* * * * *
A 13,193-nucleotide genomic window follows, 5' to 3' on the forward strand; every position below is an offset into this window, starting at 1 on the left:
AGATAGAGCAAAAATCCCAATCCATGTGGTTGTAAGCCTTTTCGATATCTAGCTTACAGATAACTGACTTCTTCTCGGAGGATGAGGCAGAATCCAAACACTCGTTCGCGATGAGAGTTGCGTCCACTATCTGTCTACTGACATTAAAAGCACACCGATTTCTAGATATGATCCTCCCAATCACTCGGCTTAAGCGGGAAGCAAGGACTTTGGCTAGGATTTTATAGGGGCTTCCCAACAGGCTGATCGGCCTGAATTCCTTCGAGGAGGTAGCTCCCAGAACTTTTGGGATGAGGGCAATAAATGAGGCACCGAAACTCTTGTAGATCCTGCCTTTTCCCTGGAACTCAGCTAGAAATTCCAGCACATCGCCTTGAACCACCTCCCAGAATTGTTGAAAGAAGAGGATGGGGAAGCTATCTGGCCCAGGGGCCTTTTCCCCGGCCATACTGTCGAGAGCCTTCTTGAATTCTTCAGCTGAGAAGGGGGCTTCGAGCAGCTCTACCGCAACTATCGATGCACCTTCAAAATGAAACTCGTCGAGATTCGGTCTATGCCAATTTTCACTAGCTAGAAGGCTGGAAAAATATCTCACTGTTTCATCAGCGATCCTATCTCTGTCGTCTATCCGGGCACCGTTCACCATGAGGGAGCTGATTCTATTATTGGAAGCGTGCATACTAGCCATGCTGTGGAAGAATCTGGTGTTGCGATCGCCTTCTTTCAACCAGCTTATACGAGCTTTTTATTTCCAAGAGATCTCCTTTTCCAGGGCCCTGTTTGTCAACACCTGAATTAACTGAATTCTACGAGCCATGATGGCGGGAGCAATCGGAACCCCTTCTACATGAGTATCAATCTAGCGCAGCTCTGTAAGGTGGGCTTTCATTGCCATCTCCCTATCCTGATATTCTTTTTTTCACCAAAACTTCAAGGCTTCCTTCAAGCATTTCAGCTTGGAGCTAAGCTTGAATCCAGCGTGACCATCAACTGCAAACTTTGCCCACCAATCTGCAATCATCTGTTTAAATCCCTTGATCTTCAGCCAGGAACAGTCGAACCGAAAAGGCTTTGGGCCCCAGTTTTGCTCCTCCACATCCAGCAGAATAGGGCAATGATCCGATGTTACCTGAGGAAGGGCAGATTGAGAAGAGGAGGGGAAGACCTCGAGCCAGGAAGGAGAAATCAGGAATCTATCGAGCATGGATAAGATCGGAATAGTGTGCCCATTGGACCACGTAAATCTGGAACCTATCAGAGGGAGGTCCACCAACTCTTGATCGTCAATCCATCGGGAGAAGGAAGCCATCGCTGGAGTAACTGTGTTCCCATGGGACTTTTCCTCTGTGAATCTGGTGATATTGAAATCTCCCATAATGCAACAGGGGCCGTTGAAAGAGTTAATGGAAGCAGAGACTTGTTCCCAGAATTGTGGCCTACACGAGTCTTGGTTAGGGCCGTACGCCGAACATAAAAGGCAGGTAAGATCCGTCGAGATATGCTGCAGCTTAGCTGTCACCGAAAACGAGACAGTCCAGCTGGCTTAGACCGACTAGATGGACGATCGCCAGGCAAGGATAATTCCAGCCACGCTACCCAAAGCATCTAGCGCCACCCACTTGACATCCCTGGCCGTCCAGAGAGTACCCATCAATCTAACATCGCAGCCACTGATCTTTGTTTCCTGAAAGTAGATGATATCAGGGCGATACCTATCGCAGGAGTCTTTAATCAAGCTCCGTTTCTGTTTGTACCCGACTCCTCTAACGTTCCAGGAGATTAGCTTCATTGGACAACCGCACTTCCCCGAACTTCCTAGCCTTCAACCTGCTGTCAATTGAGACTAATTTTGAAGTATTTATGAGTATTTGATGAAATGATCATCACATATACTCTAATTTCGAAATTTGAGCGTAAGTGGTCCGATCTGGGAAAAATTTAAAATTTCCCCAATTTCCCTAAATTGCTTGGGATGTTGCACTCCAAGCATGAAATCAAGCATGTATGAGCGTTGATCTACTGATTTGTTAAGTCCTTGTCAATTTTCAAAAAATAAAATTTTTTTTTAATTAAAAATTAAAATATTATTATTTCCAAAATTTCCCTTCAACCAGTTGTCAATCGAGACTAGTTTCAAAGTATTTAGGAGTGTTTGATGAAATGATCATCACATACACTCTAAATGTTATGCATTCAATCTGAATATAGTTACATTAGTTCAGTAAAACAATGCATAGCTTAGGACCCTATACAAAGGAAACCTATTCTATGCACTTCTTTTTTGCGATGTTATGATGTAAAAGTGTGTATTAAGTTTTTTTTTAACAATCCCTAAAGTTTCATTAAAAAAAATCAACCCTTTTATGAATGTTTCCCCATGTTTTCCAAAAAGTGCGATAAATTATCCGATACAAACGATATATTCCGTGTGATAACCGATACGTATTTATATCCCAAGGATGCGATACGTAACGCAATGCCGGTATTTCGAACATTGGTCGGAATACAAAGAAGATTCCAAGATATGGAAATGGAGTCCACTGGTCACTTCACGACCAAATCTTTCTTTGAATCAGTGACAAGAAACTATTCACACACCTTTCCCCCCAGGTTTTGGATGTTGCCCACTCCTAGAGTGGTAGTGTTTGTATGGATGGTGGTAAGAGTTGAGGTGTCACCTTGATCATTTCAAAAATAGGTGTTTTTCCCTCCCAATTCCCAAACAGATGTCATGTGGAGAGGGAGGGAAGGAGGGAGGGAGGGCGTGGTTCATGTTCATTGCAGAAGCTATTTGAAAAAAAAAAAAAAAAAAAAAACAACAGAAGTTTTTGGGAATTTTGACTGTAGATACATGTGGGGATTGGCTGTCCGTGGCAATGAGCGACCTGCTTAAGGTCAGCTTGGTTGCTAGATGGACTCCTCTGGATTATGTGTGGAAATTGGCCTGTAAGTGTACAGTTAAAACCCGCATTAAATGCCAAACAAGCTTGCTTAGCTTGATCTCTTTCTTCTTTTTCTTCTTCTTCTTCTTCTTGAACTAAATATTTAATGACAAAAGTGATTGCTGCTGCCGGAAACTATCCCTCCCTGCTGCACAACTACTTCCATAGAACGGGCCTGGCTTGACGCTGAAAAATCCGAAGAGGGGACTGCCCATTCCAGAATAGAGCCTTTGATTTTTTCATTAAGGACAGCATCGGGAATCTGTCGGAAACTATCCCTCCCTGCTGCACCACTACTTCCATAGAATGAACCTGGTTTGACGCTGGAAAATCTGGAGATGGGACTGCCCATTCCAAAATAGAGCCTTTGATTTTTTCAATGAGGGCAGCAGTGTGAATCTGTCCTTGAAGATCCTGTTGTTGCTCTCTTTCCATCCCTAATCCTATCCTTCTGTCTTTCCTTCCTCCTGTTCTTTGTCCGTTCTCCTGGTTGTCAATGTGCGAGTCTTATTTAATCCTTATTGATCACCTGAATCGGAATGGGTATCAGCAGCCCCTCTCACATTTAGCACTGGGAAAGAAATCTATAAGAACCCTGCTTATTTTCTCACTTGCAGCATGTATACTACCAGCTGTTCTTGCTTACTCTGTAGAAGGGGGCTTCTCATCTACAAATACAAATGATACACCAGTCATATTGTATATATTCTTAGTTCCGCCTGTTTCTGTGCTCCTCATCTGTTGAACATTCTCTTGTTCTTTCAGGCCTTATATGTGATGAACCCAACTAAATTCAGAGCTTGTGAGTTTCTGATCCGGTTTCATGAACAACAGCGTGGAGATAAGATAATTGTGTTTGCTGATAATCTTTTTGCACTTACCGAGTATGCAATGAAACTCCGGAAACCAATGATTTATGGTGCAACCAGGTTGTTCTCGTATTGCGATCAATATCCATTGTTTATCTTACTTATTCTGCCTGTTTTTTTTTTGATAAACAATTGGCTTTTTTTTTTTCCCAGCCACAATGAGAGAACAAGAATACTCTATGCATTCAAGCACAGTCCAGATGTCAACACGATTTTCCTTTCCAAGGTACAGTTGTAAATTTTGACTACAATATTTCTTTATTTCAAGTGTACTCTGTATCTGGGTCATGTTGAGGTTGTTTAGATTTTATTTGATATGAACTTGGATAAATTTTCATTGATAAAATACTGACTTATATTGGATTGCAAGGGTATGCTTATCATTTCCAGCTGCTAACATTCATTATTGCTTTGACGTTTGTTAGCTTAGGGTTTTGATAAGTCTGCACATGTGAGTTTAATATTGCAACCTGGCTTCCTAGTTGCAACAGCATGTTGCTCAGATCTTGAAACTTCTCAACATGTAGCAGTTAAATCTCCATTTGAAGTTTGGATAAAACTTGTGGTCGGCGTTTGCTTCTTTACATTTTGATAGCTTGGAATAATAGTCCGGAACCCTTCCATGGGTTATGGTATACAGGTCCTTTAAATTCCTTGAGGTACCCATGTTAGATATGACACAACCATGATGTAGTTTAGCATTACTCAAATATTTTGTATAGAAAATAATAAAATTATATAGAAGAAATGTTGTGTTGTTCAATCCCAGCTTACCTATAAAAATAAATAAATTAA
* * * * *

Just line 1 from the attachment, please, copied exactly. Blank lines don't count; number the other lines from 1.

A 13,193-nucleotide genomic window follows, 5' to 3' on the forward strand; every position below is an offset into this window, starting at 1 on the left: